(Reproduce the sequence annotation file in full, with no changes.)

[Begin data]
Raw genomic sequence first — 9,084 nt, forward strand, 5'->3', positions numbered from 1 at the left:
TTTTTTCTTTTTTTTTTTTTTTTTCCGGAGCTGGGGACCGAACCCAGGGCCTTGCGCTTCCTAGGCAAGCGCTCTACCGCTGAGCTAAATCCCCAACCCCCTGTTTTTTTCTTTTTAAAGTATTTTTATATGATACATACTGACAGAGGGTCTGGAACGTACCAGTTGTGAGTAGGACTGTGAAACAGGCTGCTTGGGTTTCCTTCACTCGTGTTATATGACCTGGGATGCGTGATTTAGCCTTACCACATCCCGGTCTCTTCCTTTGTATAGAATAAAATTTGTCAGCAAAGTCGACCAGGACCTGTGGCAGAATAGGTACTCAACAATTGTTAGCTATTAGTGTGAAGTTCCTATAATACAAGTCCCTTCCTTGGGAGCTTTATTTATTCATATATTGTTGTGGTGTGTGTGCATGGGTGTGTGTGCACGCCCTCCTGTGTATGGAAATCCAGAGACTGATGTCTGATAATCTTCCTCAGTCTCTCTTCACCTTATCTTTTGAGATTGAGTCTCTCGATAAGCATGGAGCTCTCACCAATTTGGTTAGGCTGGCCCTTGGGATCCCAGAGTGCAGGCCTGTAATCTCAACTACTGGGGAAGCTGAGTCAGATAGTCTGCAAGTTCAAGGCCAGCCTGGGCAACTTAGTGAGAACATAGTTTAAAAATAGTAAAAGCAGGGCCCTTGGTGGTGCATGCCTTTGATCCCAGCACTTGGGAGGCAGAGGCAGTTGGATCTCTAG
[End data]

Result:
Raw genomic sequence first — 9,084 nt, forward strand, 5'->3', positions numbered from 1 at the left:
TTTTTTCTTTTTTTTTTTTTTTTTCCGGAGCTGGGGACCGAACCCAGGGCCTTGCGCTTCCTAGGCAAGCGCTCTACCGCTGAGCTAAATCCCCAACCCCCTGTTTTTTTCTTTTTAAAGTATTTTTATATGATACATACTGACAGAGGGTCTGGAACGTACCAGTTGTGAGTAGGACTGTGAAACAGGCTGCTTGGGTTTCCTTCACTCGTGTTATATGACCTGGGATGCGTGATTTAGCCTTACCACATCCCGGTCTCTTCCTTTGTATAGAATAAAATTTGTCAGCAAAGTCGACCAGGACCTGTGGCAGAATAGGTACTCAACAATTGTTAGCTATTAGTGTGAAGTTCCTATAATACAAGTCCCTTCCTTGGGAGCTTTATTTATTCATATATTGTTGTGGTGTGTGTGCATGGGTGTGTGTGCACGCCCTCCTGTGTATGGAAATCCAGAGACTGATGTCTGATAATCTTCCTCAGTCTCTCTTCACCTTATCTTTTGAGATTGAGTCTCTCGATAAGCATGGAGCTCTCACCAATTTGGTTAGGCTGGCCCTTGGGATCCCAGAGTGCAGGCCTGTAATCTCAACTACTGGGGAAGCTGAGTCAGATAGTCTGCAAGTTCAAGGCCAGCCTGGGCAACTTAGTGAGAACATAGTTTAAAAATAGTAAAAGCAGGGCCCTTGGTGGTGCATGCCTTTGATCCCAGCACTTGGGAGGCAGAGGCAGTTGGATCTCTAG